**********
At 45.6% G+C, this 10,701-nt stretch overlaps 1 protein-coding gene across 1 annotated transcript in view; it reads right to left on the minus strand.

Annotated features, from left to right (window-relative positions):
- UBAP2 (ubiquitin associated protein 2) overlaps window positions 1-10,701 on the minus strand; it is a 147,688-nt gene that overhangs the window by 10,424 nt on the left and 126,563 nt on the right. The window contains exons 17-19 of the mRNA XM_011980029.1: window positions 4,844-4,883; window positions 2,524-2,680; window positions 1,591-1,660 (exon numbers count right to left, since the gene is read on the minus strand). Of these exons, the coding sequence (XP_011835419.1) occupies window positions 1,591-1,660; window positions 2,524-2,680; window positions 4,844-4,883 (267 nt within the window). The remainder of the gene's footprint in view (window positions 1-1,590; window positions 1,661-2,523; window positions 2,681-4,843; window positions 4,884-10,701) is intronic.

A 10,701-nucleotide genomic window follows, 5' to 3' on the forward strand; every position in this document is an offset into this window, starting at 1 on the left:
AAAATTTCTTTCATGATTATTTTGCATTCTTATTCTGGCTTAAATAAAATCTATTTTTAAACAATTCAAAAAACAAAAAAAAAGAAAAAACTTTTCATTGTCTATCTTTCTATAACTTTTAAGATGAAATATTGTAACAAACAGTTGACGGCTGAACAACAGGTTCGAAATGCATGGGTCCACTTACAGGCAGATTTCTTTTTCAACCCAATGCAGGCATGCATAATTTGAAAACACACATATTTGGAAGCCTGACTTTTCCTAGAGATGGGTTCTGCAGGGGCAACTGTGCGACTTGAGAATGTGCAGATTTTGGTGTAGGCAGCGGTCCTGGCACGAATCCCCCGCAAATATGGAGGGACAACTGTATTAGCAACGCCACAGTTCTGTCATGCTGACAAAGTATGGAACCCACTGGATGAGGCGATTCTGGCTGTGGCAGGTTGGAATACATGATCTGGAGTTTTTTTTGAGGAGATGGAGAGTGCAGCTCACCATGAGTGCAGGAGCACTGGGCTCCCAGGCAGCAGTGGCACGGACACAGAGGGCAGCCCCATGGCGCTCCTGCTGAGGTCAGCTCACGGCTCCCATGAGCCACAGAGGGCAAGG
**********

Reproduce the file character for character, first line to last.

At 45.6% G+C, this 10,701-nt stretch overlaps 1 protein-coding gene across 1 annotated transcript in view; it reads right to left on the minus strand.

Annotated features, from left to right (window-relative positions):
- UBAP2 (ubiquitin associated protein 2) overlaps window positions 1-10,701 on the minus strand; it is a 147,688-nt gene that overhangs the window by 10,424 nt on the left and 126,563 nt on the right. The window contains exons 17-19 of the mRNA XM_011980029.1: window positions 4,844-4,883; window positions 2,524-2,680; window positions 1,591-1,660 (exon numbers count right to left, since the gene is read on the minus strand). Of these exons, the coding sequence (XP_011835419.1) occupies window positions 1,591-1,660; window positions 2,524-2,680; window positions 4,844-4,883 (267 nt within the window). The remainder of the gene's footprint in view (window positions 1-1,590; window positions 1,661-2,523; window positions 2,681-4,843; window positions 4,884-10,701) is intronic.

A 10,701-nucleotide genomic window follows, 5' to 3' on the forward strand; every position in this document is an offset into this window, starting at 1 on the left:
AAAATTTCTTTCATGATTATTTTGCATTCTTATTCTGGCTTAAATAAAATCTATTTTTAAACAATTCAAAAAACAAAAAAAAAGAAAAAACTTTTCATTGTCTATCTTTCTATAACTTTTAAGATGAAATATTGTAACAAACAGTTGACGGCTGAACAACAGGTTCGAAATGCATGGGTCCACTTACAGGCAGATTTCTTTTTCAACCCAATGCAGGCATGCATAATTTGAAAACACACATATTTGGAAGCCTGACTTTTCCTAGAGATGGGTTCTGCAGGGGCAACTGTGCGACTTGAGAATGTGCAGATTTTGGTGTAGGCAGCGGTCCTGGCACGAATCCCCCGCAAATATGGAGGGACAACTGTATTAGCAACGCCACAGTTCTGTCATGCTGACAAAGTATGGAACCCACTGGATGAGGCGATTCTGGCTGTGGCAGGTTGGAATACATGATCTGGAGTTTTTTTTGAGGAGATGGAGAGTGCAGCTCACCATGAGTGCAGGAGCACTGGGCTCCCAGGCAGCAGTGGCACGGACACAGAGGGCAGCCCCATGGCGCTCCTGCTGAGGTCAGCTCACGGCTCCCATGAGCCACAGAGGGCAAGG